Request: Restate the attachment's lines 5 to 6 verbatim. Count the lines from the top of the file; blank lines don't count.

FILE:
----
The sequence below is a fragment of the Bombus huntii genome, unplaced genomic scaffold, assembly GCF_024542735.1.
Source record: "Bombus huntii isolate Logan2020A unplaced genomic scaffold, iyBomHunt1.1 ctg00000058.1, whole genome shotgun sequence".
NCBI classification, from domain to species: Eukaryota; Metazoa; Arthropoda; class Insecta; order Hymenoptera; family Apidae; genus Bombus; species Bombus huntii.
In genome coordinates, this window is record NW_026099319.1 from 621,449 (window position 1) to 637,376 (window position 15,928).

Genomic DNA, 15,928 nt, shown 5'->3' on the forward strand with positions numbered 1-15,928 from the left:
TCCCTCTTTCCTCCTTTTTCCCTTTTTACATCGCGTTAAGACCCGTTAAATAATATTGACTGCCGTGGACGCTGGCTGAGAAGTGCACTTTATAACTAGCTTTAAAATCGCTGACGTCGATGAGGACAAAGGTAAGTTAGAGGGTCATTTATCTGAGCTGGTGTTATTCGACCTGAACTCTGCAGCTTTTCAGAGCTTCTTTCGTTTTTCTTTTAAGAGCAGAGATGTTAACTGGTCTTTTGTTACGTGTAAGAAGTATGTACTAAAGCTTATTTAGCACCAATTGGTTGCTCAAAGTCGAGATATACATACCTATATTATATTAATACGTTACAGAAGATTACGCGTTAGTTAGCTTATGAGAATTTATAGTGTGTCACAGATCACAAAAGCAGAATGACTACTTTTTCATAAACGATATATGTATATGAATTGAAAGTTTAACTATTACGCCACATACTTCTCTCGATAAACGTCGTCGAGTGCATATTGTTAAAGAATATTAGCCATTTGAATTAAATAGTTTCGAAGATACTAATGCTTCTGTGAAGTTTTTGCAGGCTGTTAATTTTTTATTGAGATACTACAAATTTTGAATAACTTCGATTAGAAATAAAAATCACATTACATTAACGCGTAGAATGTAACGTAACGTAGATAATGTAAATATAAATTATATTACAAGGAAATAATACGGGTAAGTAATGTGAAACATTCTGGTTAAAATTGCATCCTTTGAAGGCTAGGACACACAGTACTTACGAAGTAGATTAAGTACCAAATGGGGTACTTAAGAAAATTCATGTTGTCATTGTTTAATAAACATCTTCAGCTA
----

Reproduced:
Genomic DNA, 15,928 nt, shown 5'->3' on the forward strand with positions numbered 1-15,928 from the left:
TCCCTCTTTCCTCCTTTTTCCCTTTTTACATCGCGTTAAGACCCGTTAAATAATATTGACTGCCGTGGACGCTGGCTGAGAAGTGCACTTTATAACTAGCTTTAAAATCGCTGACGTCGATGAGGACAAAGGTAAGTTAGAGGGTCATTTATCTGAGCTGGTGTTATTCGACCTGAACTCTGCAGCTTTTCAGAGCTTCTTTCGTTTTTCTTTTAAGAGCAGAGATGTTAACTGGTCTTTTGTTACGTGTAAGAAGTATGTACTAAAGCTTATTTAGCACCAATTGGTTGCTCAAAGTCGAGATATACATACCTATATTATATTAATACGTTACAGAAGATTACGCGTTAGTTAGCTTATGAGAATTTATAGTGTGTCACAGATCACAAAAGCAGAATGACTACTTTTTCATAAACGATATATGTATATGAATTGAAAGTTTAACTATTACGCCACATACTTCTCTCGATAAACGTCGTCGAGTGCATATTGTTAAAGAATATTAGCCATTTGAATTAAATAGTTTCGAAGATACTAATGCTTCTGTGAAGTTTTTGCAGGCTGTTAATTTTTTATTGAGATACTACAAATTTTGAATAACTTCGATTAGAAATAAAAATCACATTACATTAACGCGTAGAATGTAACGTAACGTAGATAATGTAAATATAAATTATATTACAAGGAAATAATACGGGTAAGTAATGTGAAACATTCTGGTTAAAATTGCATCCTTTGAAGGCTAGGACACACAGTACTTACGAAGTAGATTAAGTACCAAATGGGGTACTTAAGAAAATTCATGTTGTCATTGTTTAATAAACATCTTCAGCTA